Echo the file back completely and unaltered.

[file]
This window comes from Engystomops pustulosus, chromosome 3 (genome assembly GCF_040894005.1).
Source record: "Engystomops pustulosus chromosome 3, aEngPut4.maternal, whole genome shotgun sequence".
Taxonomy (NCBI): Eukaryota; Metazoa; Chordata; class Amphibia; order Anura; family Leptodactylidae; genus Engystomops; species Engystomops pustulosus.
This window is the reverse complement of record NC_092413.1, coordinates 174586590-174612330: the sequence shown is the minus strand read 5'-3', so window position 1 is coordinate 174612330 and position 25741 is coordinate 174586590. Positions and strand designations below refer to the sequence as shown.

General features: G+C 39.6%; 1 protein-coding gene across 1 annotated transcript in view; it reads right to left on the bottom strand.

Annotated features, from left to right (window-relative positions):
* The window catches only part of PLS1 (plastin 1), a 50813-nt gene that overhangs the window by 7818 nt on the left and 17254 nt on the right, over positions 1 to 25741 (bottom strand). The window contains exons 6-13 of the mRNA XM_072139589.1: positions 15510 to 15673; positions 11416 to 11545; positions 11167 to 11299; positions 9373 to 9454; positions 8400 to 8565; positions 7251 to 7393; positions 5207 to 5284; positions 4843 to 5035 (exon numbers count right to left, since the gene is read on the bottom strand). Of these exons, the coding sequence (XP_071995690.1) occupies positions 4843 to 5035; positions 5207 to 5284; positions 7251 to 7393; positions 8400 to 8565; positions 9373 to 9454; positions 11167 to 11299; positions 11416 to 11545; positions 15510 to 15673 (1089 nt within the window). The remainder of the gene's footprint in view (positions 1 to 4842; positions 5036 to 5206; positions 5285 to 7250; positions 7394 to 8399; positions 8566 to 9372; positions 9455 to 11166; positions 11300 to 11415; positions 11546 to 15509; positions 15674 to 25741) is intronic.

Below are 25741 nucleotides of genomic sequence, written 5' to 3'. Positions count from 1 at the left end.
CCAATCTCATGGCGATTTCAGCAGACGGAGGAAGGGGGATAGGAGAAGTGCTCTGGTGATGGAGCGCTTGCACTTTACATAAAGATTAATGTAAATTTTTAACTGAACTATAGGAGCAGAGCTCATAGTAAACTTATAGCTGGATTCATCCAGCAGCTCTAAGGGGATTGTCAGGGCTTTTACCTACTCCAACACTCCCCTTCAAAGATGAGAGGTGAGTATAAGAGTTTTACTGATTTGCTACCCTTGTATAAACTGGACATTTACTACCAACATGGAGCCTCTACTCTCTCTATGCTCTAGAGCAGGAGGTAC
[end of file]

This window comes from Engystomops pustulosus, chromosome 3 (genome assembly GCF_040894005.1).
Source record: "Engystomops pustulosus chromosome 3, aEngPut4.maternal, whole genome shotgun sequence".
Taxonomy (NCBI): Eukaryota; Metazoa; Chordata; class Amphibia; order Anura; family Leptodactylidae; genus Engystomops; species Engystomops pustulosus.
This window is the reverse complement of record NC_092413.1, coordinates 174586590-174612330: the sequence shown is the minus strand read 5'-3', so window position 1 is coordinate 174612330 and position 25741 is coordinate 174586590. Positions and strand designations below refer to the sequence as shown.

General features: G+C 39.6%; 1 protein-coding gene across 1 annotated transcript in view; it reads right to left on the bottom strand.

Annotated features, from left to right (window-relative positions):
* The window catches only part of PLS1 (plastin 1), a 50813-nt gene that overhangs the window by 7818 nt on the left and 17254 nt on the right, over positions 1 to 25741 (bottom strand). The window contains exons 6-13 of the mRNA XM_072139589.1: positions 15510 to 15673; positions 11416 to 11545; positions 11167 to 11299; positions 9373 to 9454; positions 8400 to 8565; positions 7251 to 7393; positions 5207 to 5284; positions 4843 to 5035 (exon numbers count right to left, since the gene is read on the bottom strand). Of these exons, the coding sequence (XP_071995690.1) occupies positions 4843 to 5035; positions 5207 to 5284; positions 7251 to 7393; positions 8400 to 8565; positions 9373 to 9454; positions 11167 to 11299; positions 11416 to 11545; positions 15510 to 15673 (1089 nt within the window). The remainder of the gene's footprint in view (positions 1 to 4842; positions 5036 to 5206; positions 5285 to 7250; positions 7394 to 8399; positions 8566 to 9372; positions 9455 to 11166; positions 11300 to 11415; positions 11546 to 15509; positions 15674 to 25741) is intronic.

Below are 25741 nucleotides of genomic sequence, written 5' to 3'. Positions count from 1 at the left end.
CCAATCTCATGGCGATTTCAGCAGACGGAGGAAGGGGGATAGGAGAAGTGCTCTGGTGATGGAGCGCTTGCACTTTACATAAAGATTAATGTAAATTTTTAACTGAACTATAGGAGCAGAGCTCATAGTAAACTTATAGCTGGATTCATCCAGCAGCTCTAAGGGGATTGTCAGGGCTTTTACCTACTCCAACACTCCCCTTCAAAGATGAGAGGTGAGTATAAGAGTTTTACTGATTTGCTACCCTTGTATAAACTGGACATTTACTACCAACATGGAGCCTCTACTCTCTCTATGCTCTAGAGCAGGAGGTAC